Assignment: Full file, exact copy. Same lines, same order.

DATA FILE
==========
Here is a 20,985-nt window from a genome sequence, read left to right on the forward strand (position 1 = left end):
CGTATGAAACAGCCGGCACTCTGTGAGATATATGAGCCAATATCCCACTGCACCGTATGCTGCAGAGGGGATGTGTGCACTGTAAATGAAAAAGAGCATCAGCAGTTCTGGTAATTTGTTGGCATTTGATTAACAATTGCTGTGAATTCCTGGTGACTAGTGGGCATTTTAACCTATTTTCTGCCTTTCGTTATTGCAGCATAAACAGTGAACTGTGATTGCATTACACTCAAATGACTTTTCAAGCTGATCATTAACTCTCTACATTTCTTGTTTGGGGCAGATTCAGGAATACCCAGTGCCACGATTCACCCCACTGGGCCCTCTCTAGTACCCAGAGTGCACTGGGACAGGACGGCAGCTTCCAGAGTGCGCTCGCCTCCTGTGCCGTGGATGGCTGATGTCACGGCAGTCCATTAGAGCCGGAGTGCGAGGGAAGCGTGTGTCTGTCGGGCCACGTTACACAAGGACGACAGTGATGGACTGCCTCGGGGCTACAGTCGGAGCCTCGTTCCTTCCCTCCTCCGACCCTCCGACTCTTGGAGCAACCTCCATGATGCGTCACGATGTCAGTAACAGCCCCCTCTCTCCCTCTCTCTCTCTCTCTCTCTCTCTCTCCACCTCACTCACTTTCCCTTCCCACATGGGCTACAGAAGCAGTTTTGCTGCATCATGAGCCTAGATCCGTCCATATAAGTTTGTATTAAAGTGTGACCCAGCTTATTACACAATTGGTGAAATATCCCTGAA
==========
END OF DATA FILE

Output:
Here is a 20,985-nt window from a genome sequence, read left to right on the forward strand (position 1 = left end):
CGTATGAAACAGCCGGCACTCTGTGAGATATATGAGCCAATATCCCACTGCACCGTATGCTGCAGAGGGGATGTGTGCACTGTAAATGAAAAAGAGCATCAGCAGTTCTGGTAATTTGTTGGCATTTGATTAACAATTGCTGTGAATTCCTGGTGACTAGTGGGCATTTTAACCTATTTTCTGCCTTTCGTTATTGCAGCATAAACAGTGAACTGTGATTGCATTACACTCAAATGACTTTTCAAGCTGATCATTAACTCTCTACATTTCTTGTTTGGGGCAGATTCAGGAATACCCAGTGCCACGATTCACCCCACTGGGCCCTCTCTAGTACCCAGAGTGCACTGGGACAGGACGGCAGCTTCCAGAGTGCGCTCGCCTCCTGTGCCGTGGATGGCTGATGTCACGGCAGTCCATTAGAGCCGGAGTGCGAGGGAAGCGTGTGTCTGTCGGGCCACGTTACACAAGGACGACAGTGATGGACTGCCTCGGGGCTACAGTCGGAGCCTCGTTCCTTCCCTCCTCCGACCCTCCGACTCTTGGAGCAACCTCCATGATGCGTCACGATGTCAGTAACAGCCCCCTCTCTCCCTCTCTCTCTCTCTCTCTCTCTCTCTCCACCTCACTCACTTTCCCTTCCCACATGGGCTACAGAAGCAGTTTTGCTGCATCATGAGCCTAGATCCGTCCATATAAGTTTGTATTAAAGTGTGACCCAGCTTATTACACAATTGGTGAAATATCCCTGAA